Premier Guitar features affiliate links to help support our content. We may earn a commission on any affiliated purchases.

Stomp Under Foot Sonic Generator Review

Stomp Under Foot Sonic Generator Review

Maximum muffery and more!



Fantastic tone control with a colorful, rich voicing.



Stomp Under Foot Sonic Generator


Ease of Use:



Predominantly known for its Muff-inspired clones, Stomp Under Foot has produced scads of fantastic fuzz pedals over the years. The company’s Big Muff clones range from excellent recreations of the sacred Ram’s Head to Op-Amp Muffs to Green Russians to Civil Wars. But they’ve also built inspiring and unique variations on Colorsound, Roland Bee Baa, and Tone Bender circuits, to name a few. Whatever your jones, S.U.F. probably has a handwired solution for your fuzz fix.

Drawing inspiration from the desert/stoner rock scene, S.U.F. has released the Sonic Generator, a 4-knob fuzz that serves up syrupy walls of gain via a dynamic, powerful EQ. If the lumbering grit and grunt of Fu Manchu or Kyuss are your cup of tea, the Sonic Generator is an ideal brew.

Compact Destruction
Decked out in a sparkling, forest-and-radioactive-neon-green paint job, the Sonic Generator is simple, flexible, and makes the most of four knobs. There’s more than enough output available via the level control to boost your volume to prodigious levels, though unity gain is right around noon, depending on your pickups. The fuzz knob coaxes gain from the BC549C silicon transistors (a classic Muff-clone building block) that ranges from a smooth growl to cataclysmic torrents. The mids control boosts or scoops the midrange, depending on which side of noon you set it. The tone control adds doses of the airy, heated top end that gives the Sonic Generator extra presence. But it can just as easily lend emphasis to the fat, powerful bass frequencies when set left of the noon position. Input and output jacks are mounted on the sides of the unit, and a 9V barrel adaptor (center-pin negative) is located next to the input. A 9V battery may also be used.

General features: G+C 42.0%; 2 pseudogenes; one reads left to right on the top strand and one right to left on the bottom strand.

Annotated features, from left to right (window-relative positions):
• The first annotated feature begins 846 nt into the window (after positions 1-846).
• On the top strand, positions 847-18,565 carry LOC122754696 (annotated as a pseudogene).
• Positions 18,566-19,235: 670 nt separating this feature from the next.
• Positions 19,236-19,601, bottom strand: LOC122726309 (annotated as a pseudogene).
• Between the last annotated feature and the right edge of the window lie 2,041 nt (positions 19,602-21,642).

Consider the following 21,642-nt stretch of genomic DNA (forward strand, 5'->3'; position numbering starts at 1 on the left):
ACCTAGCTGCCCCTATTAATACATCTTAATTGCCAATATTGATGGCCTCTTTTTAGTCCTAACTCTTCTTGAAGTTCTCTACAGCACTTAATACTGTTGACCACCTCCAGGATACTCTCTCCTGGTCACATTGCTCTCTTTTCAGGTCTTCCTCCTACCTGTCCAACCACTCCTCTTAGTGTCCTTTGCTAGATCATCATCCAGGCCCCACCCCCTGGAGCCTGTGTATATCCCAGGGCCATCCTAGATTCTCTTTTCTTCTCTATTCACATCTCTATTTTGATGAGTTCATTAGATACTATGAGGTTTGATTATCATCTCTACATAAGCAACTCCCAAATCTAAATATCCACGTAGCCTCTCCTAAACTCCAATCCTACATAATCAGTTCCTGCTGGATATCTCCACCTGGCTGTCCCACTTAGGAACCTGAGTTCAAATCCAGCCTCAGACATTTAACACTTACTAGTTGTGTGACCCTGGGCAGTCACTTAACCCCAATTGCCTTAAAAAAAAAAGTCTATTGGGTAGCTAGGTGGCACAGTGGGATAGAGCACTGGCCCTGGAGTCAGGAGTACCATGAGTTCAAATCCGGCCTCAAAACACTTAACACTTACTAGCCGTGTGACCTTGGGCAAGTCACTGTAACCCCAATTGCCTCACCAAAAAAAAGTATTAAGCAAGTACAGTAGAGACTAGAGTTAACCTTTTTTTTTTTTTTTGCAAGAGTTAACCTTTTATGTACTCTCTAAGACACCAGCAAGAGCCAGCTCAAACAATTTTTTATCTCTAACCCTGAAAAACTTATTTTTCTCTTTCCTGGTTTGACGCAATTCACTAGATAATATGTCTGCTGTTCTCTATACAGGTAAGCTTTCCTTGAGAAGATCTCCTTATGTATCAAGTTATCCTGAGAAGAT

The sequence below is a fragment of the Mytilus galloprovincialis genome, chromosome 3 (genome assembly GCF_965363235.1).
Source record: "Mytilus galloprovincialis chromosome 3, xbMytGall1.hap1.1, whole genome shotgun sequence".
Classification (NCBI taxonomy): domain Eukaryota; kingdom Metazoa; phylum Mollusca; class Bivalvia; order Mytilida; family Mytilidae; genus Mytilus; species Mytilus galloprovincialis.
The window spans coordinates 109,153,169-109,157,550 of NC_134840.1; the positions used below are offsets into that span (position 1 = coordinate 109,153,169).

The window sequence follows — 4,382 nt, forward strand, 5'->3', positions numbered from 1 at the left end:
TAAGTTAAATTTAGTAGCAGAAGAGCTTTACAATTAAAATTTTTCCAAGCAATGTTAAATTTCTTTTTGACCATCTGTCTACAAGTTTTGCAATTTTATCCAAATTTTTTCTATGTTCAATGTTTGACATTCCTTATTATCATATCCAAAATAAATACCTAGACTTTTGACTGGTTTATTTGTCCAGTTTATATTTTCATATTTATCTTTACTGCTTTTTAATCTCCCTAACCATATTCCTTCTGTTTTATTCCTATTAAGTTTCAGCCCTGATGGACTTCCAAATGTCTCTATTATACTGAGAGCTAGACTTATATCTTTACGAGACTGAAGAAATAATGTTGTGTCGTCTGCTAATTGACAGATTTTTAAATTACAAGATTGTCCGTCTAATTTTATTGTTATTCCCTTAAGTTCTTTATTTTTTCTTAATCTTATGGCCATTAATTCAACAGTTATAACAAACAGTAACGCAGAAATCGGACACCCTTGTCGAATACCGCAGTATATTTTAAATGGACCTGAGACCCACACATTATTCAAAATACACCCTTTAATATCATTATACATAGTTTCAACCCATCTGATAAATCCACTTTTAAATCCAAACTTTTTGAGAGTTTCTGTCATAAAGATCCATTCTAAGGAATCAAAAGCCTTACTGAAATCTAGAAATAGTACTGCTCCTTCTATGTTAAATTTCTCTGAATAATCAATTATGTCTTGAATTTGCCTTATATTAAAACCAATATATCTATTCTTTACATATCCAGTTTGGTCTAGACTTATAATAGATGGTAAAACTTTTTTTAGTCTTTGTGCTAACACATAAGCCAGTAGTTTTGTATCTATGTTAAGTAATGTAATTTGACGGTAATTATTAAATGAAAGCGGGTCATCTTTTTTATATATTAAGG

While it generates these lurching drone tones with ease, it’s just as simple to coax driving, punky chord sounds and Sabbath riffage by adding high end.

Stone Crushing Companion
While the Sonic Generator isn’t marketed as a specific Big Muff clone (like many S.U.F. fuzzes), it’s Muff-y inspirations are apparent right out of the gate. Live, plugged into a ’71 Fender Bandmaster and an oversized, closed-back 2 x 12" cab, the single-coils of a Stratocaster were chunky and defined in power chord situations—generating walls of Dinosaur Jr.-style grind when the pedal gain settings approached maximum. There’s a growl at these settings that evokes a Sovtek Big Muff, but with more top-end bite and (somehow) an even heavier low-end. Twisting the tone knob counterclockwise emphasizes the bass frequencies significantly. But while this might seem cool conceptually, you can easily drown in the mix of a full band, battling for low end with the bass player. By turning up the Generator’s mids, though, you can retain the bottom-end distortion and add presence enough to cut through a live mix.